Korea Old a New is an attempt to meet the need for a general history of Korea that provides detailed treatment of the post-1945 period while at the same time describing at some length the traditional historical-cultural milieu from which modern Korea has developed. For understandable reasons the history of Korea always has been poorly chronicled. In the present century, Korea's long suffering under Japanese colonial rule a, since liberation in 1945, a multiplicity of both domestic a external factors have resulted either in tendentious history or in coverage badly skewed in its emphasis on such dramatic events as the Korean War or South Korea's remarkable economic successes. The need for a more balanced survey, then, a one concerned equally with the old Korea a the new, is clear. The coverage of traditional Korea in Korea Old a New is largely based upon Prof. Kibaik Lee's A New History of Korea, published in both Korea a the United States in 1984. In this account, Prof. Lee a his translator, Prof. Edward W. Wagner of Harvard University, have emphasized cultural developments not merely as isolated expressions of the creative spirit of the Korean people but as integrally related to Korea's political, social, a economic history. The book's preponderant concern, however, is with the tumultuous history of Korea's past century or so, a each distinct period is treated by a different specialist. Thus the late traditional years, up to the annexation by Japan in 1910, have been the responsibility of Professor Young Ick Lew of Hallym University, Korea, while the coverage of the period 1910-1990 is by two American authorities on the modern history of Korea: Prof. Michael Robinson, Univ. of Southern California a Prof. Carter J. Eckert, Harvard Univ.The booka#39;s preponderant concern, however, is with the tumultuous history of Koreaa#39;s past century or so, aamp; each distinct period is treated by a different specialist.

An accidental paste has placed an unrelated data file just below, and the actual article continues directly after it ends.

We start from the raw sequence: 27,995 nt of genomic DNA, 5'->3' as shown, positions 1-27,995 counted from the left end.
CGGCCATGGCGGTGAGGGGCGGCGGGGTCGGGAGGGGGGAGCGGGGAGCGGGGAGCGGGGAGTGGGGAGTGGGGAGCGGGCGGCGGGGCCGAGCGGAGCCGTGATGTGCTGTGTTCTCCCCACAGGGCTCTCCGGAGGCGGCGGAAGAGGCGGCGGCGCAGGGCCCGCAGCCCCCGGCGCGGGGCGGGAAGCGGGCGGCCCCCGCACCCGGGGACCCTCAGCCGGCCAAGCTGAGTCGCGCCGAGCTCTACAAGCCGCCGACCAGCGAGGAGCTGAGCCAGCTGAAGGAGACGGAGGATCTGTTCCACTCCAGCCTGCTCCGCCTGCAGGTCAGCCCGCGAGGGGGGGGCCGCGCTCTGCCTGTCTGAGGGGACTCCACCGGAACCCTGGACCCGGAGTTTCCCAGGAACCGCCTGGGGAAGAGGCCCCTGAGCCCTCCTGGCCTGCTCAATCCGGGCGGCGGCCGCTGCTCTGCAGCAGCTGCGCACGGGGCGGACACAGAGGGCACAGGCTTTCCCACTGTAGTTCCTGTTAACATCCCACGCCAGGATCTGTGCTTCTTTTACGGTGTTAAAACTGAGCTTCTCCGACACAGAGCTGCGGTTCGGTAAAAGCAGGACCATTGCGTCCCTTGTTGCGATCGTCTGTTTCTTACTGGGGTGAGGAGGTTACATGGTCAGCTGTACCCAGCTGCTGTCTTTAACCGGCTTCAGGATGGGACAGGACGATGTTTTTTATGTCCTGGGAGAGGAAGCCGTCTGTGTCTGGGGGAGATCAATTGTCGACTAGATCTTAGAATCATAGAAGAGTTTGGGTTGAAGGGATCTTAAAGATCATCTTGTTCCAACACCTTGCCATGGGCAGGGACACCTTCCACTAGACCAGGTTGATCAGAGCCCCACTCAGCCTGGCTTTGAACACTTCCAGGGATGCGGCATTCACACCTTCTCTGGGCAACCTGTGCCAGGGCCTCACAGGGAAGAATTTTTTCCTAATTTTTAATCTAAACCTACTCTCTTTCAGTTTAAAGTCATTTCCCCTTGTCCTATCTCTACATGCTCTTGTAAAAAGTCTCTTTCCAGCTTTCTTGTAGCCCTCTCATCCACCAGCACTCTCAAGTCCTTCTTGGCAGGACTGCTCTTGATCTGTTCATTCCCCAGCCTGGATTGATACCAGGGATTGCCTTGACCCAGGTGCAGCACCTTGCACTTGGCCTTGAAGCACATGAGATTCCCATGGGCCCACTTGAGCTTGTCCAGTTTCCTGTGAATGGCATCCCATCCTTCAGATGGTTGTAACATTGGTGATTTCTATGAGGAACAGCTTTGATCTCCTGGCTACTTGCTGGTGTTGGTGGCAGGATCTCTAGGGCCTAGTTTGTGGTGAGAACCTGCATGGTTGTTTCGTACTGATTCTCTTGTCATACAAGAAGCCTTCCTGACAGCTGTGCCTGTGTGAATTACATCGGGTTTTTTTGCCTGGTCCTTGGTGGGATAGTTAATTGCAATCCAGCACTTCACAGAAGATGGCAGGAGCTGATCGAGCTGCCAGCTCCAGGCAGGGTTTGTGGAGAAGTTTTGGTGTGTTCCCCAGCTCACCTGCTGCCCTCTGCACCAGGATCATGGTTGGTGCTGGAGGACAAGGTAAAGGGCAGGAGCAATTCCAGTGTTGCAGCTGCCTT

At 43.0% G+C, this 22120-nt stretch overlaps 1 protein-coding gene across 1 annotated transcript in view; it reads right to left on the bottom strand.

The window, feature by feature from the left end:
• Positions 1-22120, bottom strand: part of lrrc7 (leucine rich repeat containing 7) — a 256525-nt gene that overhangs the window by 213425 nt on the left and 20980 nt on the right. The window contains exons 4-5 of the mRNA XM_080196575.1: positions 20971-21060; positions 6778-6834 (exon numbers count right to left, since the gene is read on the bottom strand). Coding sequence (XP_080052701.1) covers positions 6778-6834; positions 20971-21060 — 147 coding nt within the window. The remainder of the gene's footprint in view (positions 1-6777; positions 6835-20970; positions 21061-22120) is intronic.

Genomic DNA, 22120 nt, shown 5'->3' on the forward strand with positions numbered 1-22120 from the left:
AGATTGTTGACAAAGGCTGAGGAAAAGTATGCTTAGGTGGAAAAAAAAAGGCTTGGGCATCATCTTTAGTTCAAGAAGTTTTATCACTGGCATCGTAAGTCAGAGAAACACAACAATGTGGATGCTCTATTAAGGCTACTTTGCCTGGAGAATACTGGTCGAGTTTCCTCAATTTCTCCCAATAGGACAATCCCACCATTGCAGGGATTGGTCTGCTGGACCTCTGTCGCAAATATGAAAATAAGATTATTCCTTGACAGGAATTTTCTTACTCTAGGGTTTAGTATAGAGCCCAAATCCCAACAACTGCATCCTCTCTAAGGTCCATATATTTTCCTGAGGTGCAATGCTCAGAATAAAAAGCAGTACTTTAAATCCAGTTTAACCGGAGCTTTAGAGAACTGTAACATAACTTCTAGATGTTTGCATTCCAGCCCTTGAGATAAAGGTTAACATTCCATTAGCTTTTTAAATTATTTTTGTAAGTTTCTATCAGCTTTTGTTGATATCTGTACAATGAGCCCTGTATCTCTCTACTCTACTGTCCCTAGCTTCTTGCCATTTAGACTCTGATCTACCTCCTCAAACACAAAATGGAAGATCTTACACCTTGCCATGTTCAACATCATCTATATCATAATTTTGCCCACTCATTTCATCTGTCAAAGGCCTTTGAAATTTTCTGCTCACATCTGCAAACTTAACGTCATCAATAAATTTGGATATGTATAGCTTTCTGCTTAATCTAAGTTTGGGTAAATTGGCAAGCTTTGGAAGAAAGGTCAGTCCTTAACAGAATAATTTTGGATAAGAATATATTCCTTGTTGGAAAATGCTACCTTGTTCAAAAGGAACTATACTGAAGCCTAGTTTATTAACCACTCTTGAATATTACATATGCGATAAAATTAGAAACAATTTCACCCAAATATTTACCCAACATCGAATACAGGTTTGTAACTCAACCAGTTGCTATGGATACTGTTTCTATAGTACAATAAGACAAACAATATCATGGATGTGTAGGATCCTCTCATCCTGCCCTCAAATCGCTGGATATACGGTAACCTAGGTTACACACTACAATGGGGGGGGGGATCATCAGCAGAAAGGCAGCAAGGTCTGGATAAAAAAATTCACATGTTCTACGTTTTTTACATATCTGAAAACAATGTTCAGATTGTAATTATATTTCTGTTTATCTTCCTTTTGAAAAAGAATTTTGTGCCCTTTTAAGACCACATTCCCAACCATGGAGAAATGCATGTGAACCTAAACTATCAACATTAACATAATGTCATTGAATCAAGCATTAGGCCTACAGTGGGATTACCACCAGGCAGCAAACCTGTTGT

|Title||:||Korea, old and new|
|Author||:||Carter J. Eckert|
|Publisher||:||Harvard Univ Pr - 1990|